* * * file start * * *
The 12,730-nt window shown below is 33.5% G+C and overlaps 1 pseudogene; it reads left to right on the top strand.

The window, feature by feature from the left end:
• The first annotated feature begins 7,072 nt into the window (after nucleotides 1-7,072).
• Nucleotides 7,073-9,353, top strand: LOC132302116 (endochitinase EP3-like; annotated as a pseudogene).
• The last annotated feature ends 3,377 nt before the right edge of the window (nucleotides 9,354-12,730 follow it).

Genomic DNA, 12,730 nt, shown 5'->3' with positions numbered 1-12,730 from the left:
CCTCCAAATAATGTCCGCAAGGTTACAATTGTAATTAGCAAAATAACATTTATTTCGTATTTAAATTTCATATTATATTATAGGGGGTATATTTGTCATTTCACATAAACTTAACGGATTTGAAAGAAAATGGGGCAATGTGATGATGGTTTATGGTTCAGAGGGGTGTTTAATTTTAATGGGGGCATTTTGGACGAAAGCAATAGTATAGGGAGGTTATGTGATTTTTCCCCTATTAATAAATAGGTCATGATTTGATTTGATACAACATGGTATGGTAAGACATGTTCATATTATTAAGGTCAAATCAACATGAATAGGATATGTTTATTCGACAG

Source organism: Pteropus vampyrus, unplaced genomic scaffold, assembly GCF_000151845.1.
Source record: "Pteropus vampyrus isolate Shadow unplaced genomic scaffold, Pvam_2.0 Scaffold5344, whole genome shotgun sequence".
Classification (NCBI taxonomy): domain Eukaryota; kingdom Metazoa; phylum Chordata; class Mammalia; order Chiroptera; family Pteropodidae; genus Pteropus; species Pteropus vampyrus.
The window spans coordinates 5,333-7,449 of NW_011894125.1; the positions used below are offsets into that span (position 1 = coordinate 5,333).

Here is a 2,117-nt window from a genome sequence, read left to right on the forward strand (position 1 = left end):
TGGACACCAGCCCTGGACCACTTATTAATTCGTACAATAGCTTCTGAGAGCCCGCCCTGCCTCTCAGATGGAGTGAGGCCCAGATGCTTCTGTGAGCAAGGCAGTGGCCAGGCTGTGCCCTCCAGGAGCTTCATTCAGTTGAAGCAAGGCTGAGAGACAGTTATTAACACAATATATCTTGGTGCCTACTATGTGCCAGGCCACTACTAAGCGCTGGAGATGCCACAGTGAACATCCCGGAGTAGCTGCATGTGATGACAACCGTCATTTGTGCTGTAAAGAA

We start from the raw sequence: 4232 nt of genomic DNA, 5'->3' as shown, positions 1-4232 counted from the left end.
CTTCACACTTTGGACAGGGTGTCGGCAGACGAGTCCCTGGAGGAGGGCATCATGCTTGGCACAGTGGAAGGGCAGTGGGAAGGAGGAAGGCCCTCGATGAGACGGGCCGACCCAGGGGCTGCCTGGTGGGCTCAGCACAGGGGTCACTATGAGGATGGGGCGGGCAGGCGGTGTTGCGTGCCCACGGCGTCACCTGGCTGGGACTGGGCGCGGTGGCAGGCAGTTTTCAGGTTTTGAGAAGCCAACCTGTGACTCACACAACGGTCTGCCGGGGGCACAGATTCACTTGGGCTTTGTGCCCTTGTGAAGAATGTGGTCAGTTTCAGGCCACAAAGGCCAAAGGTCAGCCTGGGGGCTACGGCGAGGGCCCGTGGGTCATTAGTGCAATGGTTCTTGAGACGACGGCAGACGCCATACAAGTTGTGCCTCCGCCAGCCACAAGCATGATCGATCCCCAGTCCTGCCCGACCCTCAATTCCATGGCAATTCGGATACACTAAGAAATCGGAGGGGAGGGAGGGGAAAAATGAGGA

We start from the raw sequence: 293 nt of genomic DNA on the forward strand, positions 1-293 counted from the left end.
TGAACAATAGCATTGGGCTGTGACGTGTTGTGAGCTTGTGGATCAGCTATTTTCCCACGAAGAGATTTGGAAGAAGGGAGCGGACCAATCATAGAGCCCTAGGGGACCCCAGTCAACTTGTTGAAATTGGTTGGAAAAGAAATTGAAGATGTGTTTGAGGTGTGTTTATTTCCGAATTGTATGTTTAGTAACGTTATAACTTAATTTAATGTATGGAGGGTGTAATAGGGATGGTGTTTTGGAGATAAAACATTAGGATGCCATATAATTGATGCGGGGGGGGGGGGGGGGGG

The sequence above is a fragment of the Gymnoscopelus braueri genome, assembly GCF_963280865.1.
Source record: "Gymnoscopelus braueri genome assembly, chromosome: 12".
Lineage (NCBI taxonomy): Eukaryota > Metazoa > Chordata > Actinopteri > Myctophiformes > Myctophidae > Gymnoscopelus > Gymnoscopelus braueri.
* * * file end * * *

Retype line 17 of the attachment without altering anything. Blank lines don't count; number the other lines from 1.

TGAACAATAGCATTGGGCTGTGACGTGTTGTGAGCTTGTGGATCAGCTATTTTCCCACGAAGAGATTTGGAAGAAGGGAGCGGACCAATCATAGAGCCCTAGGGGACCCCAGTCAACTTGTTGAAATTGGTTGGAAAAGAAATTGAAGATGTGTTTGAGGTGTGTTTATTTCCGAATTGTATGTTTAGTAACGTTATAACTTAATTTAATGTATGGAGGGTGTAATAGGGATGGTGTTTTGGAGATAAAACATTAGGATGCCATATAATTGATGCGGGGGGGGGGGGGGGGGG